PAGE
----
Tuesday, April 28, 2015

First Chapter First Paragraph Tuesday Intros: My Brother Michael by Mary Stewart


Hope you are having a good week so far. I'm participating in First Chapter First Paragraph Tuesday Intros, hosted by Diane at Bibliophile by the Sea, where bloggers share a bit about what they're reading or thinking of reading soon.

I'm taking a few days off for some much needed vacation. My husband and I are enjoying some time on the beautiful Eastern Shore of Maryland, so my reading has gone toward vacation kind of reading.

Today, my selection is My Brother Michael by Mary Stewart (1959).

From the back cover:

"Nothing ever happened to Camilla Haven--until a stranger approached her in a crowded Athens cafe, handed her the keys to a black car parked by the curb, and whispered, "A matter of life and death."

The ride was Camilla's first mistake . . ."

The first few paragraphs:

"Nothing ever happens to me. 

I wrote the words slowly, looked at them for a moment with a little sigh, then put my ballpoint pen down on the cafe table and rummaged in my handbag for a cigarette.

As I breathed the smoke in I looked about me. It occurred to me, thinking of that last depressed sentence in my letter to Elizabeth, that enough was happening at the moment to satisfy all but the most adventure-hungry. That is the impression that Athens gives you. Everyone is moving, talking, gesticulating--but particularly talking. The second one remembers in Athens is not the clamour of the impatiently congested traffic, or the perpetual hammer of the pneumatic drill or even the age-old sound of chisels chipping away at the Pentelic marble which is still the cheapest stone for building. . . . what one remembers about Athens is the roar of the talking."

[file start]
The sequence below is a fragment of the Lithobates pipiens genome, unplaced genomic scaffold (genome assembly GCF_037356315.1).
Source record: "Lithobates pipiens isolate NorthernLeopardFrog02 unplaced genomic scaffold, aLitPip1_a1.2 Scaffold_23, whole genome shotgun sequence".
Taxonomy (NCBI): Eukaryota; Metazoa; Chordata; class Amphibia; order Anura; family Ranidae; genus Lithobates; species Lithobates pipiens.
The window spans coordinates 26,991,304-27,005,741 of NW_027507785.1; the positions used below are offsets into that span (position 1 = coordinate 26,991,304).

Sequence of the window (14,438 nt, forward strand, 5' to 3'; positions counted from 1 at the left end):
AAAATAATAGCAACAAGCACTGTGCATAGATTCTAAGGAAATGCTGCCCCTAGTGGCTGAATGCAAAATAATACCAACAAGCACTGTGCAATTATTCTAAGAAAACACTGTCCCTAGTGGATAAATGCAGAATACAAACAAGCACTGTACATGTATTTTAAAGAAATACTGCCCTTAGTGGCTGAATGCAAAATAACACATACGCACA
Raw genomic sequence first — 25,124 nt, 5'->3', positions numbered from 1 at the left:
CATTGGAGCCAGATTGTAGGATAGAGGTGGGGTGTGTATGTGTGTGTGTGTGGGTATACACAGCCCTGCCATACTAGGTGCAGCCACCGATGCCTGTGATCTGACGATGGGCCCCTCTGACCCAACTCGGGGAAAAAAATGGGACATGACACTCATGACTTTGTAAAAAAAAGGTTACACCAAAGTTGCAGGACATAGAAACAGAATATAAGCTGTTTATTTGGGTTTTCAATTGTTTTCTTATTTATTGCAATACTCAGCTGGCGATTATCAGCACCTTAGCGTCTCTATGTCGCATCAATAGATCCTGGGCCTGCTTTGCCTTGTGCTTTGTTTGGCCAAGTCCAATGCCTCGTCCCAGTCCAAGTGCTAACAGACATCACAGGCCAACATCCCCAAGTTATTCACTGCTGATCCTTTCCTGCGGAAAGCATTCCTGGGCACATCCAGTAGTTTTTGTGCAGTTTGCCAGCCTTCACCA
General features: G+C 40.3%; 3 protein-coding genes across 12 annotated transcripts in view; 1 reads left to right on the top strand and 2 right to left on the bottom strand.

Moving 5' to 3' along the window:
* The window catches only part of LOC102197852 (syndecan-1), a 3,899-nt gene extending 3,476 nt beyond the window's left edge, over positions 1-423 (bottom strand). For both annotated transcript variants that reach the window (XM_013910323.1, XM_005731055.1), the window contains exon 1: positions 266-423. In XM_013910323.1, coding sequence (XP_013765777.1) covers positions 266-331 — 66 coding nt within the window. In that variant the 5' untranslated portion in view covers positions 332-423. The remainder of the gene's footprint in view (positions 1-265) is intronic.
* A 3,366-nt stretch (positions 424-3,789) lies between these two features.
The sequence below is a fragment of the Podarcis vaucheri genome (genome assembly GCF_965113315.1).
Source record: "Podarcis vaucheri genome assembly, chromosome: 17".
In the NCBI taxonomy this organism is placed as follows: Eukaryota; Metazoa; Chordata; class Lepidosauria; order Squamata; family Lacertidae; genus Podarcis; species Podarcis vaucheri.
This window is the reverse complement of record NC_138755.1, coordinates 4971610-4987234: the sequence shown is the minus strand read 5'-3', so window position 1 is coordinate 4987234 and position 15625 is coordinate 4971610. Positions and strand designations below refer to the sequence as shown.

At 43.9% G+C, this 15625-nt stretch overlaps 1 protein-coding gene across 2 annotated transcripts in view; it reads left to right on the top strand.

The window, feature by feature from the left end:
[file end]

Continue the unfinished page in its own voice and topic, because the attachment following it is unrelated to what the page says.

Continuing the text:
What do you think? Would you keep reading?


Monday, April 27, 2015

Elizabeth Goudge Reading Week: The Scent of Water


I'm taking part in Elizabeth Goudge Reading Week, hosted by Lory at Emerald City Book Review, and for this, I've read The Scent of Water (1963).

This is the first book I've read by Elizabeth Goudge (1900-1984). The book was such a delight. In The Scent of Water, Mary Lindsay inherits a country house, The Laurels, from an older cousin Mary recalls having met met once when she was a child. Mary decides to leave behind her life in London and to move to the village of Appleshaw where she takes up residence at The Laurels. We get to meet the inhabitants of the village. As Mary finds her way and becomes part of the community, she learns more about her cousin through journals that she discovers in the house, and Mary comes to learn more about herself. 

There are so many wonderful elements in the The Scent of Water. I loved that the main character is an older woman; the story is rich with interesting characters who are flawed but who are impossible to dislike; and Goudge's characters who are children are are written in a realistic way. Some serious issues are explored like starting over, mental illness, faith and spirituality.